Here’s a watercolor I just finished….It’s my rendition of Philip Johnson’s Glass House in New Canaan, Connecticut.  Built in the 1949 it is the quintessential glass box–architecture pared down to its simplest modern essence.  A metal and glass rectangle–the only privacy concession is a circular brick element within which houses a bathroom.  Watercolor Painting of Philip Johnson's Glass HousePretty crazy stuff–but I love it !  Imagine living there with the trees, grass and nature on full display just outside the glass–the peaceful nature always right there seemingly at arm’s length !  There’s something both shocking and inspiring about this pure and simple structure.  You can hear people say:  “I couldn’t live in that fishbowl !”  “Natural light and lots of glass–I love that part, but totally impractical to live in”….Why not ?  I guess that’s the architect and purist in me–I don’t see a big problem.  I love it, and I could imagine myself being very happy living there….This is one of my favorite works of art….It’s one of a dozen or so architectural works that are most inspiring to me–and were very formative in my early passions for architecture….The watercolor painting was fun to do also….it’s a simple palette: Cadmium Yellow, Ultramarine, Burnt Siena, and Black….That’s it !  I chose to backlight the house because it shows off the transparency and the oneness with nature.  Dappled light from the surrounding trees and s few white highlights here and there to accentuate the geometric clarity of the metal-framed box.  The glass has some transparent and some reflective qualities, but is largely neutral.  Kind of a meditative mood about it–it’s a peaceful and quiet architectural thought put into reality by the architect.  I’m not a huge Philip Johnson fan, but with this particular house, I think he nailed it….for me, the best work he ever did….Thanks for reading this–and for enjoying the watercolor !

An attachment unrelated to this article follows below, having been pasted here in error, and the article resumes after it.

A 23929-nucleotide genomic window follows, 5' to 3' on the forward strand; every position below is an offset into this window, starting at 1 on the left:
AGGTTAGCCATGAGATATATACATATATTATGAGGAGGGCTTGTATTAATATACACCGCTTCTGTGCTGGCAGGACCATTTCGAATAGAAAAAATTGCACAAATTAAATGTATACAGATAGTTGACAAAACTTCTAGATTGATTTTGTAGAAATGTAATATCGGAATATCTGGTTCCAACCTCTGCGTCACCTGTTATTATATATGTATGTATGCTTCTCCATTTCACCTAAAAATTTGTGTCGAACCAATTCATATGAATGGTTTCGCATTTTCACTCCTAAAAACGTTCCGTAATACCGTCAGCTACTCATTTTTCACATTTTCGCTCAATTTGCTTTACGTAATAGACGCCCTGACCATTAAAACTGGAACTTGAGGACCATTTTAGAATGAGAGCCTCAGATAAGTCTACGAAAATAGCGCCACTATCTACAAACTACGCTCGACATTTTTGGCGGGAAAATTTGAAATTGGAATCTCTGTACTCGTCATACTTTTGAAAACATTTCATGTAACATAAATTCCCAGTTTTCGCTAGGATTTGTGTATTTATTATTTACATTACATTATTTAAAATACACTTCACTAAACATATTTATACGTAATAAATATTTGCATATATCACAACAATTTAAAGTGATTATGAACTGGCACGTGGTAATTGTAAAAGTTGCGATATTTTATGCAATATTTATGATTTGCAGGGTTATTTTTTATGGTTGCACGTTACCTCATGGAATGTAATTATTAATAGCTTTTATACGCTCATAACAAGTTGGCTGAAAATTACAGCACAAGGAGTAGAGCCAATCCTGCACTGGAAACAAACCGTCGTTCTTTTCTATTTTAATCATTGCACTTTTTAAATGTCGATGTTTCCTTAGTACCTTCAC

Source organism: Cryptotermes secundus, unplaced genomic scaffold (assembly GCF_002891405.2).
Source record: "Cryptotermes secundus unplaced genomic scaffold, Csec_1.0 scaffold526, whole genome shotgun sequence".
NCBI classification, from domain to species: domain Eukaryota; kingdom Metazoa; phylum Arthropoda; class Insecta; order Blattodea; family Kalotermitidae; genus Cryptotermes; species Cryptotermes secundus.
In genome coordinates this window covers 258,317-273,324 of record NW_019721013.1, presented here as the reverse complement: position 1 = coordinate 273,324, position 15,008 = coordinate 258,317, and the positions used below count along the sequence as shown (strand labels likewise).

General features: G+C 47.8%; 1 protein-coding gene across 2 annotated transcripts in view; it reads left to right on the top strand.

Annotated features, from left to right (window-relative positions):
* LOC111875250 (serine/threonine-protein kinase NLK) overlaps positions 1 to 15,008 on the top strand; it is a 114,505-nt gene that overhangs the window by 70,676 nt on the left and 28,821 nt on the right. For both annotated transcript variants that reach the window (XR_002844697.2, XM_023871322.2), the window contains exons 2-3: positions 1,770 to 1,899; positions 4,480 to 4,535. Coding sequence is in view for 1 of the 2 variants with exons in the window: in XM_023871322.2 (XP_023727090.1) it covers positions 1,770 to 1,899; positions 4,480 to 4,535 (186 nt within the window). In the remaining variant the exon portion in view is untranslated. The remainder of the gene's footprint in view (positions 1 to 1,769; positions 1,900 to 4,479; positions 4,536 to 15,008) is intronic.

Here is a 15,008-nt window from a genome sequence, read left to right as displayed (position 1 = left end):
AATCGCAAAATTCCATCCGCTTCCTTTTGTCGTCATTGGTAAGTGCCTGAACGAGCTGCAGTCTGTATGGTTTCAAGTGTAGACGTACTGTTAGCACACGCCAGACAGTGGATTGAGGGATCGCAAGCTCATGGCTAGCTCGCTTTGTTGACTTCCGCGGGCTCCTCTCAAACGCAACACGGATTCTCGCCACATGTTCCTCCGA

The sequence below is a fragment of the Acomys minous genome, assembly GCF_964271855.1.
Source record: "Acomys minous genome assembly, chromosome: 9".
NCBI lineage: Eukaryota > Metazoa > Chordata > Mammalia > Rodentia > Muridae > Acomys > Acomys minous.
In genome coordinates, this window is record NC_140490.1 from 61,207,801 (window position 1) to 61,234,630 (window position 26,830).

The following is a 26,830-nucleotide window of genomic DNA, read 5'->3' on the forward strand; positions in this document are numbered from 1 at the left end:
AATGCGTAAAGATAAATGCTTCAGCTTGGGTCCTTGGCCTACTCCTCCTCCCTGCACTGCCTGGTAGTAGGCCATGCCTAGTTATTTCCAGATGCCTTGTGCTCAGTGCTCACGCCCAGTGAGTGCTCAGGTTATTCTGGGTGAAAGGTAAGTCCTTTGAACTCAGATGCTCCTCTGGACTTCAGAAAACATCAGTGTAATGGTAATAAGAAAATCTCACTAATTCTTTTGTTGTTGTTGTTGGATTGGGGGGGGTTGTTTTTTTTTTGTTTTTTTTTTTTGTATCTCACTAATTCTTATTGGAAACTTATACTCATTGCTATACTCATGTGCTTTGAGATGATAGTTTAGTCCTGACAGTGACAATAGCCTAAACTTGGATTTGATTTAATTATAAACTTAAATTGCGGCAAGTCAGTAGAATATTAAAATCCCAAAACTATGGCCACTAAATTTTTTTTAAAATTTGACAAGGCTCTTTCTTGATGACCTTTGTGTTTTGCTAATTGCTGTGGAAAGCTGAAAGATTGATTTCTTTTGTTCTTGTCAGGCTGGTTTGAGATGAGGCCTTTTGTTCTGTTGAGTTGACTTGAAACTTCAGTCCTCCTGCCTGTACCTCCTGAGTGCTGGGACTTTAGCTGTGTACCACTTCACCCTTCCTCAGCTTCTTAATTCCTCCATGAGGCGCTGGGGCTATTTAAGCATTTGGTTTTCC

Color Renderings of Cottages and Small Houses

Of the subjects that I love to draw, small houses and cottages are right up there at the top….They can be charming–architecturally and in all other ways….Small, unpretentious, but with personality and style would describe most….Color Rendering of Small House or CottageThese illustrations shown here were all commissioned by good clients of mine, mostly architects, but also by owners and developers….The design of the homes is almost always provided to me in for form of plans and elevations….I take that information and translate it into a 3D perspective view like you see here….The colors and materials are usually given to me as well, but occasionally I am given artistic license with those decisions….Paint and color can be a critical factor in the overall success of each image….and usually these images are marketing tools, so this makes color even more important….I believe these cottage designs benefit from a strong color scheme–bright colors, contrasting trim colors, landscaping to soften, materials that are comforting and accessible, details that provide interest without being elaborate….Craftsman Style is a popular choice among most people….it seems to capture a good architectural vibe, and has a familiar feel for most West Coast homeowners….My understanding is that the Craftsman aesthetic has its origins in the early 20th Century with the design work of Bernard Maybeck of the Berkeley, California area, and to a certain extent, the early work of Frank Lloyd Wright in the Midwest….One hundred years later, its popularity remains strong….I think part of its appeal is that it is straightforward and simple, but retains an element of style–modest, but with a little something special about it….Front porches are an important element, because they invite entry, and promote social interaction….Roof slopes are not steep, but nearly flat, since they are not in a snowy area–enough slope to shed the rain is sufficient….The great majority of the renderings shown here were commissioned by Carol Young of Auburn, California for her project Rincon del Rio….Since I enjoy drawing these homes and cottages so much, you should consider commissioning me to draw some of your designs….Color Rendering of Small House or CottageColor Rendering of Small House or CottageColor Rendering of Small House or Cottage